Ben Nevis Distillery


Located at the bottom of the highest mountain in Britain, Ben Nevis Distillery creates Scotch that is known as the Dew of Ben Nevis because it sources its water from the Allt a’Mhuilinn which originates from two pools, Coire Leis and Coire na’Ciste that are found high up on the mountain.

One of the oldest licensed distilleries in Scotland, Ben Nevis Distillery opened in 1825 at the base of the mountain of the same name at Lochy Bridge in Fort William.

The owner was 6”4 tall infamous bootlegger ‘Long John’ McDonald, a descendant of a ruler of the western Scottish kingdom of Argyll and the inspiration for the Long John blended whisky. He looked after the distillery until his death in 1856 when his son Donald McDonald took over.

In 1878, a second distillery was opened nearby called Nevis Distillery and in the early 20th Century the two combined. In 1955, the united Ben Nevis Distillery was taken over by the Canadian owner of Bruichladdich Distillery, Joseph Hobbs, who introduced a Coffey Still to enable continuous distillation.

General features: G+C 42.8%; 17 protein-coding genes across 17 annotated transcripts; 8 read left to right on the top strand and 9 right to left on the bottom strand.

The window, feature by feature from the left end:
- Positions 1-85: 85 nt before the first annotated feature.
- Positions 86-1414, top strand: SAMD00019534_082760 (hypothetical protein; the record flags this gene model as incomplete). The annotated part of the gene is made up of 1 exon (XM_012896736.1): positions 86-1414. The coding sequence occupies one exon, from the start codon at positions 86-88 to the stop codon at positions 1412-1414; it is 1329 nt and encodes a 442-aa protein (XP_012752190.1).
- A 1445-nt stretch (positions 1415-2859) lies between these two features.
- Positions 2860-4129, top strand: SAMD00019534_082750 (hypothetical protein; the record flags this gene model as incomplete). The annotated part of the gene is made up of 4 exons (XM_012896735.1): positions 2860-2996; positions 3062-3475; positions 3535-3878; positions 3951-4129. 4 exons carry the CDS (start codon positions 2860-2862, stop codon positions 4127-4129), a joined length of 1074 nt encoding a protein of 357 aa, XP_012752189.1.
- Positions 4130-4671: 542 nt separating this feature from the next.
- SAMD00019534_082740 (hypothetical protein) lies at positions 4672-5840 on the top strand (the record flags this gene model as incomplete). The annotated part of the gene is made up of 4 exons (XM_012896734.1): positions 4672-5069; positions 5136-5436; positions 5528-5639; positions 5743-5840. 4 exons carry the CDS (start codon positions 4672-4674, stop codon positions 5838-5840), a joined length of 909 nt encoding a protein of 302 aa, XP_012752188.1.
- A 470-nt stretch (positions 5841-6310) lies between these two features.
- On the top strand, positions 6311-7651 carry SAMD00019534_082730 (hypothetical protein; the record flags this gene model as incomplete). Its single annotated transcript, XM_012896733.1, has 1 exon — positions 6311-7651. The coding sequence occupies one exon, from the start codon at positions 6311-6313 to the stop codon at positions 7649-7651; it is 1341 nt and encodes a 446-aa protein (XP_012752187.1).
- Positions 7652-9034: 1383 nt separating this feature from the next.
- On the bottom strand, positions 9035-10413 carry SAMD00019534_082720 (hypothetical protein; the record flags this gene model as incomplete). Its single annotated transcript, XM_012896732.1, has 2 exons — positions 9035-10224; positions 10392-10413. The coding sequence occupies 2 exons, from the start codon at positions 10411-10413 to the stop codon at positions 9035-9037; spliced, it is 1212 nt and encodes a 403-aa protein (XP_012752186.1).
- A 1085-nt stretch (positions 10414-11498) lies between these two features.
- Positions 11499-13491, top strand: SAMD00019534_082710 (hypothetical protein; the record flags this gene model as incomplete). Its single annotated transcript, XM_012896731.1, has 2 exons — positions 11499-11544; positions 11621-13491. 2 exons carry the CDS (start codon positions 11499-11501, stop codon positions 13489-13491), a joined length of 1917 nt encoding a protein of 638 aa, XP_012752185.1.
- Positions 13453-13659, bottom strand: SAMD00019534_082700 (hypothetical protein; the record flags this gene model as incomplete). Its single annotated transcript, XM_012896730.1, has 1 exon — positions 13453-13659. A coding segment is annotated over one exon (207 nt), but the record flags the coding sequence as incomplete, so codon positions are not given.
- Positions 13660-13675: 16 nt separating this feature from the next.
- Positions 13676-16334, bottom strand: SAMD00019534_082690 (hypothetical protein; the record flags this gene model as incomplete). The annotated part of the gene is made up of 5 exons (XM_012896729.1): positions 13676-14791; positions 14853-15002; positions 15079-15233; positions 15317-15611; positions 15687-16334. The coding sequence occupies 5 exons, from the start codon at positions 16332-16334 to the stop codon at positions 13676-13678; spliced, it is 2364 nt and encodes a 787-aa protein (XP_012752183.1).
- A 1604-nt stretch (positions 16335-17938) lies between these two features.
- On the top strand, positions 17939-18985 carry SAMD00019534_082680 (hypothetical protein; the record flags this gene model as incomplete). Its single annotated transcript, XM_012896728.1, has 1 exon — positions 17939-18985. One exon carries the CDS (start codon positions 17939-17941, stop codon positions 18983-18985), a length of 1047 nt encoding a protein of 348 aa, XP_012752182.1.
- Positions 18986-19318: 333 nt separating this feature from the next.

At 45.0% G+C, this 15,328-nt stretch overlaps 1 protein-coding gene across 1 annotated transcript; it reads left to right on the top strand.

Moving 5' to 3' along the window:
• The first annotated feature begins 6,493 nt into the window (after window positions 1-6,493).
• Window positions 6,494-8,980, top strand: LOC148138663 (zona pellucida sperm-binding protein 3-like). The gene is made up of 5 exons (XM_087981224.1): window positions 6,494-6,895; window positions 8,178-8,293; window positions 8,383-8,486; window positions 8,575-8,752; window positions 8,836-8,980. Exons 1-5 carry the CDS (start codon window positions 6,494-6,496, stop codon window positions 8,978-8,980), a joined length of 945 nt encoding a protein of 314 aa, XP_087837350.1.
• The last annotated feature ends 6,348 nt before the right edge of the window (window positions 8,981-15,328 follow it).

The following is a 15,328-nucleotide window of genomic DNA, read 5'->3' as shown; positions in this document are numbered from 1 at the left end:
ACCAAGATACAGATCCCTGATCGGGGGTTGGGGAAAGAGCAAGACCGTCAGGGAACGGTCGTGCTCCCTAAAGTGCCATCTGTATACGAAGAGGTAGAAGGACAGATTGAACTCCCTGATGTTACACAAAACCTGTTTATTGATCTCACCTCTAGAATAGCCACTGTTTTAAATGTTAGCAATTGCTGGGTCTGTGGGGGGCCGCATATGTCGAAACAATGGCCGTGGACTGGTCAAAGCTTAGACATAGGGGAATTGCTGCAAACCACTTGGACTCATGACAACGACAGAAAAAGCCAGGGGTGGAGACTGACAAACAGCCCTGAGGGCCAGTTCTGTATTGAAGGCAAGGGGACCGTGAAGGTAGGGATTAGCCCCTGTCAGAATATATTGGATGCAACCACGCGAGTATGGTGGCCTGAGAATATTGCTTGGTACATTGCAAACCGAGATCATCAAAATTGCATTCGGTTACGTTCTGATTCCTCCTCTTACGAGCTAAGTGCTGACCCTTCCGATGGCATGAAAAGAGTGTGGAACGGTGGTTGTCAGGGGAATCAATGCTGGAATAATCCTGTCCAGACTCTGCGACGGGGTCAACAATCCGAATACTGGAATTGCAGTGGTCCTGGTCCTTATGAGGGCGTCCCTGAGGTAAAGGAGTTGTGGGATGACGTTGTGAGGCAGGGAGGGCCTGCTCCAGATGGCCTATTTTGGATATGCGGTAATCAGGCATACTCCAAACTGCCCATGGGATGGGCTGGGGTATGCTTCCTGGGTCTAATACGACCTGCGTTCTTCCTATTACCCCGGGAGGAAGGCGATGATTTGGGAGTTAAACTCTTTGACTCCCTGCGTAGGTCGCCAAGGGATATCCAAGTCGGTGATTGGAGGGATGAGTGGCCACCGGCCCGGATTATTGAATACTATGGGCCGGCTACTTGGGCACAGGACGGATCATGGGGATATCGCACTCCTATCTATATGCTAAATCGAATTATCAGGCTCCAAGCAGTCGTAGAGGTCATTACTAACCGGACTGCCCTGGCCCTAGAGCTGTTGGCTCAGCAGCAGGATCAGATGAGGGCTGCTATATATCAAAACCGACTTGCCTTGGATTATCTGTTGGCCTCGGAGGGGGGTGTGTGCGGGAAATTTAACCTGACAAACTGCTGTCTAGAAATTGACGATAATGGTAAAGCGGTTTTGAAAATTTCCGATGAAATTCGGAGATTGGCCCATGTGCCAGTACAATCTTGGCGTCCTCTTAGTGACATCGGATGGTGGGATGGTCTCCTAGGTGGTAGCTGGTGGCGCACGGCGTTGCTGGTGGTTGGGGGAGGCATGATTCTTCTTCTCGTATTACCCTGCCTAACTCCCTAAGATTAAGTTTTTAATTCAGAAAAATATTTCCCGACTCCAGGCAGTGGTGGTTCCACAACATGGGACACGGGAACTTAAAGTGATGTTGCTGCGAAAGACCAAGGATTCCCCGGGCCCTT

However, in the late 1970s a downturn in the whisky market led to the distillery closing down in 1978 and while it was refurbished by new owners Whitbread in 1981, it was closed throughout most of the 1980s with the only activity taking place between 1984 and 1986.

In 1989, the distillery was bought by Japanese firm Nikka and reopened again in 1990 with a visitor centre opening a year later to take advantage of the tourist appeal of its location. It features Hector McDram, a mythical giant who reveals the secret Legend of the Dew of Ben Nevis.

Available casks
Distilled at Deanston
1999 Hogshead
Distilled at Royal Brackla
2008 Barrel
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